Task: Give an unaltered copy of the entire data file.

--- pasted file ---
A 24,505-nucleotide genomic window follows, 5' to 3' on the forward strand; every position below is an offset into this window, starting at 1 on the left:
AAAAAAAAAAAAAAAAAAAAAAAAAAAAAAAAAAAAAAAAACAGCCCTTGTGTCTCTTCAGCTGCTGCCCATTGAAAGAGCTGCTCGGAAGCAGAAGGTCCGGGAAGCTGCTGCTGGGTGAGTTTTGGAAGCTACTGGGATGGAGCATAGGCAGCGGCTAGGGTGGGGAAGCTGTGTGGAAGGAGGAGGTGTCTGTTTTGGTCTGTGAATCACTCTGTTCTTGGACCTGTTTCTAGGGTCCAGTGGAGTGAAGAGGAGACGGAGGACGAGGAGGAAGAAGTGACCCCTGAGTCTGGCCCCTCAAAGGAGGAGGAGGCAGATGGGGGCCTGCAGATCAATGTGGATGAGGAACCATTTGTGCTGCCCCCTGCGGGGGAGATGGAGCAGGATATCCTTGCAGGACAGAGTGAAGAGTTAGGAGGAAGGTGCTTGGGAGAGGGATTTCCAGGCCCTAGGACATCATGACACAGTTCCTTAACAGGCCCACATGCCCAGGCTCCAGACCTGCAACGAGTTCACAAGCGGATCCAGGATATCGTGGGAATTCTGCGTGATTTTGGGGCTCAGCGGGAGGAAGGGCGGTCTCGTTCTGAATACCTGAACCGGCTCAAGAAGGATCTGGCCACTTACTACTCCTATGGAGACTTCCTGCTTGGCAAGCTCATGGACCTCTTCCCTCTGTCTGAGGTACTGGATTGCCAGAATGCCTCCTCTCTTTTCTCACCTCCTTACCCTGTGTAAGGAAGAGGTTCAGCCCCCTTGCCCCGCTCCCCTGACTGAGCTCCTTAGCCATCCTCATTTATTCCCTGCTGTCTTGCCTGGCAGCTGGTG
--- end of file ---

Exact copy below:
A 24,505-nucleotide genomic window follows, 5' to 3' on the forward strand; every position below is an offset into this window, starting at 1 on the left:
AAAAAAAAAAAAAAAAAAAAAAAAAAAAAAAAAAAAAAAAACAGCCCTTGTGTCTCTTCAGCTGCTGCCCATTGAAAGAGCTGCTCGGAAGCAGAAGGTCCGGGAAGCTGCTGCTGGGTGAGTTTTGGAAGCTACTGGGATGGAGCATAGGCAGCGGCTAGGGTGGGGAAGCTGTGTGGAAGGAGGAGGTGTCTGTTTTGGTCTGTGAATCACTCTGTTCTTGGACCTGTTTCTAGGGTCCAGTGGAGTGAAGAGGAGACGGAGGACGAGGAGGAAGAAGTGACCCCTGAGTCTGGCCCCTCAAAGGAGGAGGAGGCAGATGGGGGCCTGCAGATCAATGTGGATGAGGAACCATTTGTGCTGCCCCCTGCGGGGGAGATGGAGCAGGATATCCTTGCAGGACAGAGTGAAGAGTTAGGAGGAAGGTGCTTGGGAGAGGGATTTCCAGGCCCTAGGACATCATGACACAGTTCCTTAACAGGCCCACATGCCCAGGCTCCAGACCTGCAACGAGTTCACAAGCGGATCCAGGATATCGTGGGAATTCTGCGTGATTTTGGGGCTCAGCGGGAGGAAGGGCGGTCTCGTTCTGAATACCTGAACCGGCTCAAGAAGGATCTGGCCACTTACTACTCCTATGGAGACTTCCTGCTTGGCAAGCTCATGGACCTCTTCCCTCTGTCTGAGGTACTGGATTGCCAGAATGCCTCCTCTCTTTTCTCACCTCCTTACCCTGTGTAAGGAAGAGGTTCAGCCCCCTTGCCCCGCTCCCCTGACTGAGCTCCTTAGCCATCCTCATTTATTCCCTGCTGTCTTGCCTGGCAGCTGGTG